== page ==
For some of you "Christian cult" is a contradiction in terms. If it's a cult, it's not Christian. If it's truly Christian, it's not a cult. I wish that were true.
Others faced with the word "cult" may jump to the defensive stance - "well Jesus started a cult so I'm happy to be in one". I know this defense well, as it is a favourite within cults.
Any sizable community of people will at times encompass mistakes, ambition and exploitation. An "open system" (one where people are free to speak up, and where people can talk to those outside and outside counsel makes its way in) has many safe-guards against this. Perhaps the foremost feature of a cult is that it is a "closed system." People are discouraged from seeking council outside, and those who speak up within are subtly (or not so subtly) admonished to tend to their own meekness!
What is a cult?
I'd like to start by saying that a cult is not distinguished by its erroneous doctrine. If that were the case then the term would be practically meaningless except as a mud-slinging term for everyone outside our own particular set of beliefs. I understand what a cult is completely separately from the debate of the rightness or wrongness of doctrine. This also implies that a person can be "right" about doctrine and yet in the grip of a cult. (He can certainly believe that he is right - since every man is right in his own eyes!)
There is no clear line that divides the cult from the non-cult, because there is no singular characteristic that alone makes a group into a cult. Rather, I believe there is an array of cult-like characteristics, some of which may be found even in a healthy group. Taken together, these traits begin to make a group cult-like, and in high concentration a group becomes almost undeniably "a cult". I say "almost", because for those on this inside, it's deniable.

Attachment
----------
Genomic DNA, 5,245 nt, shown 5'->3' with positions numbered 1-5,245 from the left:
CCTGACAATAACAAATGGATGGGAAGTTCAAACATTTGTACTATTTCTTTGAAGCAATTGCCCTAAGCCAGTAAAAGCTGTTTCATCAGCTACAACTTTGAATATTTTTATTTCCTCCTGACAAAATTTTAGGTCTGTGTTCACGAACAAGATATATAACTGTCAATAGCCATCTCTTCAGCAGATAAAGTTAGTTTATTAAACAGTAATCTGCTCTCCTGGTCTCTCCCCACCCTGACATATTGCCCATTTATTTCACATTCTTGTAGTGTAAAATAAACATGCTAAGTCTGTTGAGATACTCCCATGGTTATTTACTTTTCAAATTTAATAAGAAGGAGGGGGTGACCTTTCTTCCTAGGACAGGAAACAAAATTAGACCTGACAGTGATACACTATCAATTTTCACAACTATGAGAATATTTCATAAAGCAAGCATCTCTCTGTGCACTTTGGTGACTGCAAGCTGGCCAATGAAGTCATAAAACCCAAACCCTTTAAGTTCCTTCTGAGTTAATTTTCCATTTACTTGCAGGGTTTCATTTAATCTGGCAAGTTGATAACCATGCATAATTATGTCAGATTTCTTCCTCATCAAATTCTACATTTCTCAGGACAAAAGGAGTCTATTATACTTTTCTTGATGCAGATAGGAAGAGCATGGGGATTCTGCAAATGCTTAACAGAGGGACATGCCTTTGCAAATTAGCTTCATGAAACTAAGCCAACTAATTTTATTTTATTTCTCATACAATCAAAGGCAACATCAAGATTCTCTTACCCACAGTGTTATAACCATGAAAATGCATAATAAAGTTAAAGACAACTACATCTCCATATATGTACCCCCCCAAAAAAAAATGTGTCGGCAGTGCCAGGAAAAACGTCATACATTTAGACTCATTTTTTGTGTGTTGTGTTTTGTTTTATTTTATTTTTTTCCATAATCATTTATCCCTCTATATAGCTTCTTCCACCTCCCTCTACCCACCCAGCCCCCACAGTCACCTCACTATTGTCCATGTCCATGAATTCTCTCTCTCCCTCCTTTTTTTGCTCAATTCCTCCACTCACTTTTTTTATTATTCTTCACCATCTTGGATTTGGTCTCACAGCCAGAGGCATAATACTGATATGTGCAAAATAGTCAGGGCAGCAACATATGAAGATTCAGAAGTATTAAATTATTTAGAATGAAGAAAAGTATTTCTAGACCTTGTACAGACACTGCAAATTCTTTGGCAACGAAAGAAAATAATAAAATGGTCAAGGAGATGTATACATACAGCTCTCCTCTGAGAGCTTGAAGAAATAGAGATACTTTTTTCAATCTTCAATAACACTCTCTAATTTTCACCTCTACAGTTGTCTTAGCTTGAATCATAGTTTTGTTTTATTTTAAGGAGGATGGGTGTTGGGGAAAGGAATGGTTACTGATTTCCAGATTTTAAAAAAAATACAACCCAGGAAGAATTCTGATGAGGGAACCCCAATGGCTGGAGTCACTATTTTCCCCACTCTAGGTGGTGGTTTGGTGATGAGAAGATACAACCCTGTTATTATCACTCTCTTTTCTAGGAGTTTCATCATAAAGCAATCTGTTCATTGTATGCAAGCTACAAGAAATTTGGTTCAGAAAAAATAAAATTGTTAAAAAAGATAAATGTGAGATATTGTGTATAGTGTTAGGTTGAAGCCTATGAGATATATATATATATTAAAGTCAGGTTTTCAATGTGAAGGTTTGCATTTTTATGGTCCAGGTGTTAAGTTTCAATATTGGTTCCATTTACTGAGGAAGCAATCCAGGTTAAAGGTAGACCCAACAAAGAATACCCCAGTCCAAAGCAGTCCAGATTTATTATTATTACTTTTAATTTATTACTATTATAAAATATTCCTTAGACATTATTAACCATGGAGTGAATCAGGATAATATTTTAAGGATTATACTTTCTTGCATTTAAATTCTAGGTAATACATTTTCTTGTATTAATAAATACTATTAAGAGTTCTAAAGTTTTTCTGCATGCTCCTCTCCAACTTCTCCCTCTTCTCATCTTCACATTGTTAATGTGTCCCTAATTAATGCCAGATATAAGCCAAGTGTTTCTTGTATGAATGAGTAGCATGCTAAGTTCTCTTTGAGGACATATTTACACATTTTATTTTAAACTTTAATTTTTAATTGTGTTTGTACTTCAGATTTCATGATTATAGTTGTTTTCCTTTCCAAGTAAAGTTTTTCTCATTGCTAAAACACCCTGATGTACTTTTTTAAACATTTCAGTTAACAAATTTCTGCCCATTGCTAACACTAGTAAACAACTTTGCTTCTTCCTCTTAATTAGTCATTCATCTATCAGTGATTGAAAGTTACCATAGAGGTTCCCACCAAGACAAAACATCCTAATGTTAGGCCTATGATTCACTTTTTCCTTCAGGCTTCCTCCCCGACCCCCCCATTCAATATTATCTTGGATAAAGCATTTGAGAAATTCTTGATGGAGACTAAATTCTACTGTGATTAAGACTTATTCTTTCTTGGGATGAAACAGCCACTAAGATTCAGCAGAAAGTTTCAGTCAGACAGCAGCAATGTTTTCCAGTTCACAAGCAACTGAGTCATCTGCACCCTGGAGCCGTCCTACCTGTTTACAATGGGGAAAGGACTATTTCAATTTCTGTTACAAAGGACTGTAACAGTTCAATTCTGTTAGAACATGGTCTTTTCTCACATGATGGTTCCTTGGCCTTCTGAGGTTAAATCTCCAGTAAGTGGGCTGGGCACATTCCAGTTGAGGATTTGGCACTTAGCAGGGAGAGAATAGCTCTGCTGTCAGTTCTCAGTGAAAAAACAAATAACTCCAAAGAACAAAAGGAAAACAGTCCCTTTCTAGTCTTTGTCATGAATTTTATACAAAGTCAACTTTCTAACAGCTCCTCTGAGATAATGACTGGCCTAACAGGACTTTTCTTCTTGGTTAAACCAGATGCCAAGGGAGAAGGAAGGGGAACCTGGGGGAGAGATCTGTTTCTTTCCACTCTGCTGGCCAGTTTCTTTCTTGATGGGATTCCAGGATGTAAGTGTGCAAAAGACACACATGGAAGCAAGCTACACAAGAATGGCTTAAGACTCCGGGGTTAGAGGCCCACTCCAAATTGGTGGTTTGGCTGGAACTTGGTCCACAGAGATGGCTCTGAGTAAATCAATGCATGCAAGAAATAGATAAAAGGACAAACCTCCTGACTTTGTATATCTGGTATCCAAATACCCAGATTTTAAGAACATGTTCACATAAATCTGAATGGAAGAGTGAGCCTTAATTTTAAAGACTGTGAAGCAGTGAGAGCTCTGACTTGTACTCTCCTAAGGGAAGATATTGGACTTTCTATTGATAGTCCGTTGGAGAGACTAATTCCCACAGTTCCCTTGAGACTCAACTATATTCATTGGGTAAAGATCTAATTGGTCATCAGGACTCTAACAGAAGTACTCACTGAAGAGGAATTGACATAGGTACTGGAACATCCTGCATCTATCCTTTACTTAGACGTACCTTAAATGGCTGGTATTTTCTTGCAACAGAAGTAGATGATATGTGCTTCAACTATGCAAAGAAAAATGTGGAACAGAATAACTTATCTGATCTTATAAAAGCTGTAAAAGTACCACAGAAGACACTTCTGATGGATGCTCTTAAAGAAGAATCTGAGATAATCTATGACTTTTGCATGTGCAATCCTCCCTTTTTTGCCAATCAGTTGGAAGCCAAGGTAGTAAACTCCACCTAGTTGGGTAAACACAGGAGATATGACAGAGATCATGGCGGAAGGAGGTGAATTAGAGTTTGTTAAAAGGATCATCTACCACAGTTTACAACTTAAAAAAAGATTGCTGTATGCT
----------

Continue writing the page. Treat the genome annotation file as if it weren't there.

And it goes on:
Why do I say "Christian" cult?
This is a tough one. I believe that Christianity is good and healthy. It's good for the individual, good for the family, and good for the community - both within and without. Yet an unhealthy cult can be formed from nothing but the very ingredients of Christianity taken in a particular balance and emphasis. Cult-like behaviour may be supported by scripture in a way that is almost indistinguishable from the way any Christian may turn to scripture for guidance.
Secondly, there are good Christian people who live and function within Christian cults. Their love and Christian virtue is as real as yours. Within Christian cults, the testimonies shared, victories won, heart-lessons learned, kindness offered, friendships formed are as genuine and real as any shared in your church. If you don't believe this, then you are not going to understand what makes a cult so inviting and deceptive.
Misunderstanding the cult:
It is an often used cliche when writing about cults, yet it remains true in that elusive hard to really accept way... Normal people enter cults. It is not just the vulnerable, open-to-suggestion types anymore than in your church. Cults are full of intelligent, funny, honest, hardworking - doctors, electricians, plumbers, teachers, homemakers preachers and preacher's sons.
Cults are not overtly weird. (I wish they were - they'd be easier to spot.) The traits that make them a cult are very close to (and often the same things as) those features that make any group cohere.
What are the traits that make a cult?
The list is long, yet this is the meat of the issue. As I've already indicated, you'll find things in here that remind you of Jesus' teachings. That doesn't mean he was a cult leader. But taken together, you may begin to see how controlling and all encompassing a groups with these characteristics becomes.
- People are offered a vision for their future. This is inspiring, yet it's a dream always to be realised within the group.
- People are offered "power". Power to discern truth from error, power to prosper, power to lead others...
- Initially, much may be given freely to a new comer. The kindness given may even be overwhelming.